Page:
What is really interesting in Tara’s piece is how she draws a parallel between how women used to need to be friendly to survive (literally), and how being friendly in our work life allows us to survive in our careers. When women couldn’t own property or have money of their own they relied on others in power to take care of them. It helped to be liked. Now, women can take care of themselves, but we are still held to the impossible standard of being liked by all, while still being tough, smart, strong, and able to make hard decisions. Does a male leader have to be liked? No way. In fact, in movies, television, and books, the male leaders are often surly and gruff, with a strong exterior that is hard to penetrate. We never quite know what their emotions are, and it makes them seem formidable and deserving of respect. The women usually wear their hearts on their sleeves and are often portrayed as weepy messes, just trying to survive among all the tough men.

The last part of the NY Times piece suggests that women should learn to accept criticism, not let it bother them, and take from it clues about what our clients or employers need from us. In other words, it is all just feedback and we can use that feedback to our advantage. I agree that feedback, both positive and negative, is extremely valuable in propelling us forward to increased success. Hell, most of the feedback I ever got as a PhD student was negative, but somehow I graduated, published some stuff, and got a pretty darn good job. Trying to break into the world of writing is full of negative feedback (as evidenced by the many rejections I received when trying to land an agent). Look ladies, rejection sucks, criticism sucks, and it is never going to feel good. What we do with it is what really matters, and I agree with Tara on this point. We can rage, get pissed off, let it hurt our feelings, throw up our hands, yell at the people who are criticizing us, run and hide. Or, we can try and find something valuable in the criticism that we can use in our mission to climb the ladder, find an agent, achieve that goal, publish that book, and move forward.

I would add, though, the observation that the statistics from the study are quite striking and should have us all concerned. WHY are women criticized about personality traits so much more than men in the workplace? It can’t be because all women have crappy personalities and all men are just delightful. In my experience women work harder to be liked, and yet, women are being criticized for personality traits more often than men. There is something going on here that is deeply disturbing, and women finding a way to learn from it is only one part of the solution. We should be asking why so many women are criticized about their personality traits. Is this even appropriate for a performance review? Unless your personality traits are interfering with your job performance I would argue, no. Does it truly serve a purpose to tell a woman she is abrasive or judgmental?   How about strident, which means having a shrill, irritating quality. This was one of the words frequently used in the evaluations of female employees. Strident. Shrill and irritating. I cannot think of two more insulting words someone could use to describe a woman.  Shrill and irritating.  I wonder how many men were called strident? How is telling me I am strident, or abrasive, going to help me improve as an employee? It isn’t. These descriptive words are used simply to highlight something negative about a person. “Hey, you are shrill and irritating but you can learn from that and grow in your career.” Really? I don’t think so. You are calling me shrill, and that is a flat out insult. Why do you even want me on your team if you think I am shrill and irritating? Why should I have to find the lesson in that and learn from it?  I just learned that you think I am shrill and irritating, but I cannot change who I am.  Even more shocking is that women managers criticize their female employees’ personalities too! A woman telling another woman she is shrill and irritating, that is irritating. Ladies…where’s the love, the support, the constructive criticism?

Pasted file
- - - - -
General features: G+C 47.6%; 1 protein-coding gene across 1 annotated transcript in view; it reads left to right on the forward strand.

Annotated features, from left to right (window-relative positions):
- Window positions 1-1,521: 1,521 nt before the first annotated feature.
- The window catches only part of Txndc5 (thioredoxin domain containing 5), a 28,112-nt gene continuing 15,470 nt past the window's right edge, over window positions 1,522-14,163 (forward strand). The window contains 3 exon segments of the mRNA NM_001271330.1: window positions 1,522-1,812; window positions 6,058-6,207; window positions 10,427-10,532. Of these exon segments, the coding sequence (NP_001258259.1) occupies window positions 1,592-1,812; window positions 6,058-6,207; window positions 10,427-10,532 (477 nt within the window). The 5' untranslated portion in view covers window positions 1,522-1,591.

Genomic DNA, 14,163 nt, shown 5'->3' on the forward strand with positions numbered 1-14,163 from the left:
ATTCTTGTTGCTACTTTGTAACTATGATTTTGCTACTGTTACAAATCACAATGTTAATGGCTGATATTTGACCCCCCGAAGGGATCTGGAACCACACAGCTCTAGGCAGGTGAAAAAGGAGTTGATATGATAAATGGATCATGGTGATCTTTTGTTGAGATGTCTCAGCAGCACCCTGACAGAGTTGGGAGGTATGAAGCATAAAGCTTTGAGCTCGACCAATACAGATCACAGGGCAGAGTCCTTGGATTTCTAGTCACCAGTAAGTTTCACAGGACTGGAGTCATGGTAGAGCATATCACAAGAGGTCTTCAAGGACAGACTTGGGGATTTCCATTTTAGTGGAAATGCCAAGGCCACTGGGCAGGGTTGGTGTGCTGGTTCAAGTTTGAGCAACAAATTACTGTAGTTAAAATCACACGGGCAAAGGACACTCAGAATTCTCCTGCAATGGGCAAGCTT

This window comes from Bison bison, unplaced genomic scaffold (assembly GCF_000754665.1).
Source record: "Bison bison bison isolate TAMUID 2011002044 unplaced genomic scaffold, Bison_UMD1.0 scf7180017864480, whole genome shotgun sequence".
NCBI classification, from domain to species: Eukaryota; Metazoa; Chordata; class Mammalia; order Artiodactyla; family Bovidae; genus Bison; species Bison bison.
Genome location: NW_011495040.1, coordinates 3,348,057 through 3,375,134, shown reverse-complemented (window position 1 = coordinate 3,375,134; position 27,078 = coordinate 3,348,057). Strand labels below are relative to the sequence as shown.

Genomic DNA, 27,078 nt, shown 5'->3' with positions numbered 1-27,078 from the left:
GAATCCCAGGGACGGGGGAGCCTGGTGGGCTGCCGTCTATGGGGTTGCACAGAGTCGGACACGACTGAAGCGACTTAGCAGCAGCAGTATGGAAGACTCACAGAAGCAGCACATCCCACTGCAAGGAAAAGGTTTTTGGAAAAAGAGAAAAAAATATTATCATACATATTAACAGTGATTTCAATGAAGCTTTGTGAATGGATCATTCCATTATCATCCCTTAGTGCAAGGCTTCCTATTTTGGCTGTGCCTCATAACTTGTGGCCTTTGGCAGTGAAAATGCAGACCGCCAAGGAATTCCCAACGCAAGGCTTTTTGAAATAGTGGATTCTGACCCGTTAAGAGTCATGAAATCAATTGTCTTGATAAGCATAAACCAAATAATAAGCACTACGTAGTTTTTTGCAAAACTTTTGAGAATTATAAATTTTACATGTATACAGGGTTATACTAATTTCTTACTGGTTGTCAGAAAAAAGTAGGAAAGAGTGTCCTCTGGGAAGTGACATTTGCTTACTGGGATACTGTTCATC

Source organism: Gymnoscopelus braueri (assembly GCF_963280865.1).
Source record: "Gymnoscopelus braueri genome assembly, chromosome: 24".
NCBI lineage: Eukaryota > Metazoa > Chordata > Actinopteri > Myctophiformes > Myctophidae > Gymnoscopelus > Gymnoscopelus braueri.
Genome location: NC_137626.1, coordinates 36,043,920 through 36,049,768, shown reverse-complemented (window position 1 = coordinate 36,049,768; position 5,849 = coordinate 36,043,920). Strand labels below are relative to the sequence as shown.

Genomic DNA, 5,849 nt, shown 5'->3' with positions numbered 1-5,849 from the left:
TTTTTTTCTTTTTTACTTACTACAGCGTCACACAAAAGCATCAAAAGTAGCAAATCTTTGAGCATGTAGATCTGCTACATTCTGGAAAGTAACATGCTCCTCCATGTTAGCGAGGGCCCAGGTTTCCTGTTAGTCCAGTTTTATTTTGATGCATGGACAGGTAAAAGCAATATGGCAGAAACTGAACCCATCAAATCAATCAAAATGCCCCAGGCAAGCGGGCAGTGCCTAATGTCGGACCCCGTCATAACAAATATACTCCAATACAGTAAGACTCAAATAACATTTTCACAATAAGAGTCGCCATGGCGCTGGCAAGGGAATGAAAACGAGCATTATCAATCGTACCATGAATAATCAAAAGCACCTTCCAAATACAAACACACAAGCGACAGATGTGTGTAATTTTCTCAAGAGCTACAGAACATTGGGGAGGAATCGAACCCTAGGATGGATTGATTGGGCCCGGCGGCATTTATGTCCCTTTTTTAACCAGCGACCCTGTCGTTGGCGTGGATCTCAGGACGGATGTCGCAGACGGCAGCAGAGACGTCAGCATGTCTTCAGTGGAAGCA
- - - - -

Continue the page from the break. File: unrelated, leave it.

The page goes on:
And why is it a bad thing to have an emotional reaction to something? Call me crazy (or maybe, shrill), but to me having an emotional reaction means you are human. You have feelings. You have empathy, and sympathy, and you care deeply about other human beings. Aren’t these qualities you would want in a leader? If someone is going to be making decisions about the well being of an entire nation, and possibly intervening on behalf of those who are oppressed or abused, don’t you want them to have empathy, sympathy, and a deep caring for others? Being a tough as nails automaton with limited emotional investment doesn’t make you better, stronger, or more capable. It kind of makes you a jerk. (Oops, sorry, maybe that was too direct.  Just take it and learn from it).